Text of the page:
‘Hierro’ benefits from what we like the most to those of us who, in theory, spend our time watching series instead of spending time with any series. Of what we who are not slaves of the sofa like and choose what, when or how: That they tell us a story with the stroke of the script, not of effect. We all like it when Drogo spits fire … but what we end up arguing, even violently and bitterly, is why he does it. This is, by history.
‘Hierro’ is not a series based so much on the twists – which there are, of course – as on the dynamics of and between the characters. For example, you don’t have to wait for the last episode to find out what happened … or who it was, again, also in its second season. A second season that is even better than the first, giving continuity to its particular Canarian universe that enriches it, relying, I repeat, always on the characters and not the action.
These second season preserves and also reinforces the virtues of the first, while with six episodes instead of the eight of that one, the intensity with which everything unfolds increases. With more intensity, not for that reason in a hasty or forced way: ‘Hierro’ continues to show off that calm and immaculate tempo so characteristic of the “Nordic noir” to which it contributes, without costumbrist or picturesque will, the accent and the radiant luminosity of the Canary Island.
With the challenge ahead of not repeating itself, this new season of ‘Hierro’ also develops two intertwined plot lines condemned to meet sooner rather than later: One, which deals with the collateral effects of its first season; and the other, a family conflict that threatens to explode in an unpleasant and unpleasant way. Both stand out for the same thing: their common sense, measure and logical narrative construction. ‘Hierro’ continues to shine with the polish of what is just and necessary.
No, the island of Hierro has not gone from being that place where (almost) nothing happens to a hell on Earth where corpses or impossible blows now accumulate. Its creators continue to take due time and trouble to develop and shape their game board, using the beautiful and distinctive environment of Hierro as the conducive framework for the actions and behaviors of characters that feel as alive as the own island.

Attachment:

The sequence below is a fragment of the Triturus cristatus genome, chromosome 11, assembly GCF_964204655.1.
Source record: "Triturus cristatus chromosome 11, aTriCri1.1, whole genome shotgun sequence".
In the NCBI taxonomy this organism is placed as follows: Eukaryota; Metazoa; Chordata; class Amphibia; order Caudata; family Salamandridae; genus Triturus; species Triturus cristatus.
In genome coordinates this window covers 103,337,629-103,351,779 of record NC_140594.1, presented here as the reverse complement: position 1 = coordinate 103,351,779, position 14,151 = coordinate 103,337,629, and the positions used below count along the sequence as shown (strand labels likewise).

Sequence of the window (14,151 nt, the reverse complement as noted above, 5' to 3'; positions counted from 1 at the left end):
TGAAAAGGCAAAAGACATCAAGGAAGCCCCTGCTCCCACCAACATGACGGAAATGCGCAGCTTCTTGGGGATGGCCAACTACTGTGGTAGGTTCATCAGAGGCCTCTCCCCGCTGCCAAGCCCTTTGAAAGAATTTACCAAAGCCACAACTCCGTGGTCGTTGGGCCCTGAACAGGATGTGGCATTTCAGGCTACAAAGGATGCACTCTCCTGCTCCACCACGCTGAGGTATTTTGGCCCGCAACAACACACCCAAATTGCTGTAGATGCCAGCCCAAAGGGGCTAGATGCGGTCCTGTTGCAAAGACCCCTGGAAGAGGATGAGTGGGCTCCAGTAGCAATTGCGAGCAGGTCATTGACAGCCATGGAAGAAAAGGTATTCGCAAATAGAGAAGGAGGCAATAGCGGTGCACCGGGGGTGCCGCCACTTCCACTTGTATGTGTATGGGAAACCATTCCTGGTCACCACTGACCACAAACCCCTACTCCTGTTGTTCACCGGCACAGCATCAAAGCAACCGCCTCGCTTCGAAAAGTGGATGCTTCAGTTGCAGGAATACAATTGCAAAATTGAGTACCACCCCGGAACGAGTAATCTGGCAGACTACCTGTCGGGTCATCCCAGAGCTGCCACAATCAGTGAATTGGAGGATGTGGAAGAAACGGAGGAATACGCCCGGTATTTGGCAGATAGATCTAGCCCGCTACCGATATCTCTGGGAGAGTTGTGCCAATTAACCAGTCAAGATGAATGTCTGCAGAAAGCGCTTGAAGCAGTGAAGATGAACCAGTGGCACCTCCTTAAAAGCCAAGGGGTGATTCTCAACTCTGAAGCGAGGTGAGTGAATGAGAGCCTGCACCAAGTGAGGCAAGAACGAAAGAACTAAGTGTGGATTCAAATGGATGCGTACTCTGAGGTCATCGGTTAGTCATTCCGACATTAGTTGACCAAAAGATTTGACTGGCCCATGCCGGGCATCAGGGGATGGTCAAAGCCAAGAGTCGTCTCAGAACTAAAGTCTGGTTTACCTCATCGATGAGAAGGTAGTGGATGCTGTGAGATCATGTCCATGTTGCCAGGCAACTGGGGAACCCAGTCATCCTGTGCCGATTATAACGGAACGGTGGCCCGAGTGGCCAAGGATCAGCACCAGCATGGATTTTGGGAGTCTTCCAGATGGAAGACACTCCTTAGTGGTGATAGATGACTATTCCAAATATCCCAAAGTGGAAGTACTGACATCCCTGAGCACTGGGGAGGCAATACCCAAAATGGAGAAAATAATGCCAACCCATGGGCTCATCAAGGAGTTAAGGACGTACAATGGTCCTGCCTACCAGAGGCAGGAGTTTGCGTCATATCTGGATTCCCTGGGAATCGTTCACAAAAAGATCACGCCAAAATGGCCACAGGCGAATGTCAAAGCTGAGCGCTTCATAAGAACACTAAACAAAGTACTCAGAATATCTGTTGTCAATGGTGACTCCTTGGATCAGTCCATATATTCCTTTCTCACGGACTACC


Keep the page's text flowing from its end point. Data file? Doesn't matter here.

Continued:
The leap in quality from television to streaming. To see instead of making time. That represents ‘Hierro’, even more so in a second season that is incorruptible and faithful to the signs of identity that have given it that aura all its own. The suspense, twists and turns are always subordinate to the human drama and emotional swings of the characters, again with Candela Pea and Daro Grandinetti shining with their own light, being especially brilliant when they are face to face.
This second season of ‘Hierro’ reinforces it as one of the most essential Spanish series of today. All this, without the need for superfluous narrative or visual flourishes, or to resort to gratuitous excesses or to imposing notes of opportunist news. A model example of how to build a timeless fiction around its three most classic and basic pillars: The script, the setting and the characters. Gender is the catalyst, never pretending that it is either the cause or the ultimate end.
‘Hierro’ grows as the stupendous episodic fiction whose resolution, although important, is not as important as everything that surrounds it. Like those “nordic noir” to which it refers, a fiction with a clear local flavor and wrapped in a wonderful but discreet audiovisual bill at full disposal of its plot and characters. A credible fiction based on the everyday and the smell of the home that keeps us, again, expectant from one episode to another. That again, makes us accomplices from beginning to end.
By Juan Pairet Iglesias